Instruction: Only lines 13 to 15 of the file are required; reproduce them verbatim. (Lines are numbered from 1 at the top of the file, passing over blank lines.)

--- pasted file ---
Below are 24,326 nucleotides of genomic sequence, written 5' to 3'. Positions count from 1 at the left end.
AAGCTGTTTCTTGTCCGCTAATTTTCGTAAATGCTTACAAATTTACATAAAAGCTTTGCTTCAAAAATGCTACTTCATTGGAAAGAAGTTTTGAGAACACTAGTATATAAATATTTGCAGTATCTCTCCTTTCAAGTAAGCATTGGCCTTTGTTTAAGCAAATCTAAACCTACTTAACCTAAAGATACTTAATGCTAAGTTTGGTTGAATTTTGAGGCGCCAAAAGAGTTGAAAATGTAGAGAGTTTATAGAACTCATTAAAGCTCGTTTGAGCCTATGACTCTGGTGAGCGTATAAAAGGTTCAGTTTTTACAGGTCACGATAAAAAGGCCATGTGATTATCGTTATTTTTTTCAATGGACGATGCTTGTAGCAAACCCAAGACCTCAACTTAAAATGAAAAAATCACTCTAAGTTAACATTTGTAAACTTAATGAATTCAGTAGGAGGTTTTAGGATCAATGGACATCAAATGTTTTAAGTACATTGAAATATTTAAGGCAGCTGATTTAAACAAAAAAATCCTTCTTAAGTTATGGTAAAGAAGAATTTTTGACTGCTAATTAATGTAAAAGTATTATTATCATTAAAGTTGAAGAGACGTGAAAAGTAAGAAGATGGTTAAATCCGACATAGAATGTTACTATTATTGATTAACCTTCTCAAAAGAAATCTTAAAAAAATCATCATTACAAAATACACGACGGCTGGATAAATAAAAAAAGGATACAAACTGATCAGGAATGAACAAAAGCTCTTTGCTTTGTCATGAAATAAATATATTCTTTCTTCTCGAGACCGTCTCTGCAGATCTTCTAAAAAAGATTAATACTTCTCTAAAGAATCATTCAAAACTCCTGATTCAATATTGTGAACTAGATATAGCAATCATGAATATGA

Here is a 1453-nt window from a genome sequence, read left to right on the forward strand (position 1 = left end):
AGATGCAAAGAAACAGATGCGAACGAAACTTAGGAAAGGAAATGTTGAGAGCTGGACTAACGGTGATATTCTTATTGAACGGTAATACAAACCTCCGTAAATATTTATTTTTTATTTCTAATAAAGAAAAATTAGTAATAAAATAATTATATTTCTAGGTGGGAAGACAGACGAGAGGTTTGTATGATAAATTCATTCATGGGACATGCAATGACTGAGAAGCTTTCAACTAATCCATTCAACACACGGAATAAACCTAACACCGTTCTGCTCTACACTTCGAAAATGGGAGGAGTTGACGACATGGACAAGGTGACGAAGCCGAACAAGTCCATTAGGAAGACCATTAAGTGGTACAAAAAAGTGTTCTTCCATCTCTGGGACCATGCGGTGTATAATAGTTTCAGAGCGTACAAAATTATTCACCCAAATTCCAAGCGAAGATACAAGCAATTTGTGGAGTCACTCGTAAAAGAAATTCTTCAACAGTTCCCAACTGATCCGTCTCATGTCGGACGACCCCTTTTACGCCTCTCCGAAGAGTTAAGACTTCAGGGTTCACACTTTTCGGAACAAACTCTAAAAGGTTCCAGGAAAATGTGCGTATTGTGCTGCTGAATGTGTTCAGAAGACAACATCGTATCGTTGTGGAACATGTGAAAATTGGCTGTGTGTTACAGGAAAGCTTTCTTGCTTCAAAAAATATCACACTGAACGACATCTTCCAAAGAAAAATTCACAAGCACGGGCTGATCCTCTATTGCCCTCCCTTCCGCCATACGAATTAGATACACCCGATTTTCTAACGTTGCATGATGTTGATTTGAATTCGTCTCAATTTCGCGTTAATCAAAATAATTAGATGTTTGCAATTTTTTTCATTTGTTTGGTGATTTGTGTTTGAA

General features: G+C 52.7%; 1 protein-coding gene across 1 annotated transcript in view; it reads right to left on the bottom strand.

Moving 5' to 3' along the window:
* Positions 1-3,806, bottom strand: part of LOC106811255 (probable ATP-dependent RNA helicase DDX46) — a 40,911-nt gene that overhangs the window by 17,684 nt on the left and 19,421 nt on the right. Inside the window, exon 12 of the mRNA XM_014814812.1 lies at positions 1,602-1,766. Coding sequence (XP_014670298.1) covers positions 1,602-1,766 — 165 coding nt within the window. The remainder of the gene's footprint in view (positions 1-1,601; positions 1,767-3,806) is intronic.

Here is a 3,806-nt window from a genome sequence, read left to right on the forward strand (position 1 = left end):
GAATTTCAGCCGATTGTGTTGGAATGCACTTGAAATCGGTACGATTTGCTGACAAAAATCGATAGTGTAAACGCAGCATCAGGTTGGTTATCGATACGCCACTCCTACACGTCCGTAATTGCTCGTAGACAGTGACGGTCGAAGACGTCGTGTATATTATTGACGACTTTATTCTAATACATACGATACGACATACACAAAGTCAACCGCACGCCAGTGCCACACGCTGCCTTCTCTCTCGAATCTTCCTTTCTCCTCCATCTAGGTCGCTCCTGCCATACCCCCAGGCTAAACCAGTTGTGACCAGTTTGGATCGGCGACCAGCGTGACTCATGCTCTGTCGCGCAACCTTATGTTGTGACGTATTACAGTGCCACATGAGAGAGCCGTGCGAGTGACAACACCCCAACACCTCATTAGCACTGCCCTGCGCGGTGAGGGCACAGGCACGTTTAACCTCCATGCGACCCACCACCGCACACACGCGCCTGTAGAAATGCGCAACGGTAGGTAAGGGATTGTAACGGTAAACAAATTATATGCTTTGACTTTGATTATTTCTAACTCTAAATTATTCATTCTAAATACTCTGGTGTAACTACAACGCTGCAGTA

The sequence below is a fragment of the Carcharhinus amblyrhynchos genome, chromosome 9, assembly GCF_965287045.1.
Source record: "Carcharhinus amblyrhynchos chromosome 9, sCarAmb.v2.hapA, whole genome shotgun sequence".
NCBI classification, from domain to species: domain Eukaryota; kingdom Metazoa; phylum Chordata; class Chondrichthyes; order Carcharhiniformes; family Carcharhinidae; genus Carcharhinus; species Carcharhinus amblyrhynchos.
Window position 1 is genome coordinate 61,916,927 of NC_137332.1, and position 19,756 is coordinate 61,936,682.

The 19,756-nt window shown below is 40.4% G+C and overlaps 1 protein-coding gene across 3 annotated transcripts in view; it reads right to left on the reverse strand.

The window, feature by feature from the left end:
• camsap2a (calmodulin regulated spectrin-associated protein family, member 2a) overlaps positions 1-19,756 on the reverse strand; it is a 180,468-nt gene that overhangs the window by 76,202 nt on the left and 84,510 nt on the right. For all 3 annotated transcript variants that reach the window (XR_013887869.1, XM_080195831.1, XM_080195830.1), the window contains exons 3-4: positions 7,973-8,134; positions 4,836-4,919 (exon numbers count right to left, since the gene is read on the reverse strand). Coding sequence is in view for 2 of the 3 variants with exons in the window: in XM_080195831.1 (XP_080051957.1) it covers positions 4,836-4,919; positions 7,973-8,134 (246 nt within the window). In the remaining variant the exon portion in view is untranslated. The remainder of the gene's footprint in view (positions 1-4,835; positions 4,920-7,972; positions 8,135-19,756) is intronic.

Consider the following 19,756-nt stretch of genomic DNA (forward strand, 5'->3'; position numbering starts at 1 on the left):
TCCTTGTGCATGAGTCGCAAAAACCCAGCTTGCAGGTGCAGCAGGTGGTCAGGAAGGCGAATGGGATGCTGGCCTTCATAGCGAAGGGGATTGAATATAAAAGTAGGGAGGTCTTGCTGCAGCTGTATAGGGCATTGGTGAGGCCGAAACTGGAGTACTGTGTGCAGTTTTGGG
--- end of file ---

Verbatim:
Window position 1 is genome coordinate 61,916,927 of NC_137332.1, and position 19,756 is coordinate 61,936,682.

The 19,756-nt window shown below is 40.4% G+C and overlaps 1 protein-coding gene across 3 annotated transcripts in view; it reads right to left on the reverse strand.

The window, feature by feature from the left end: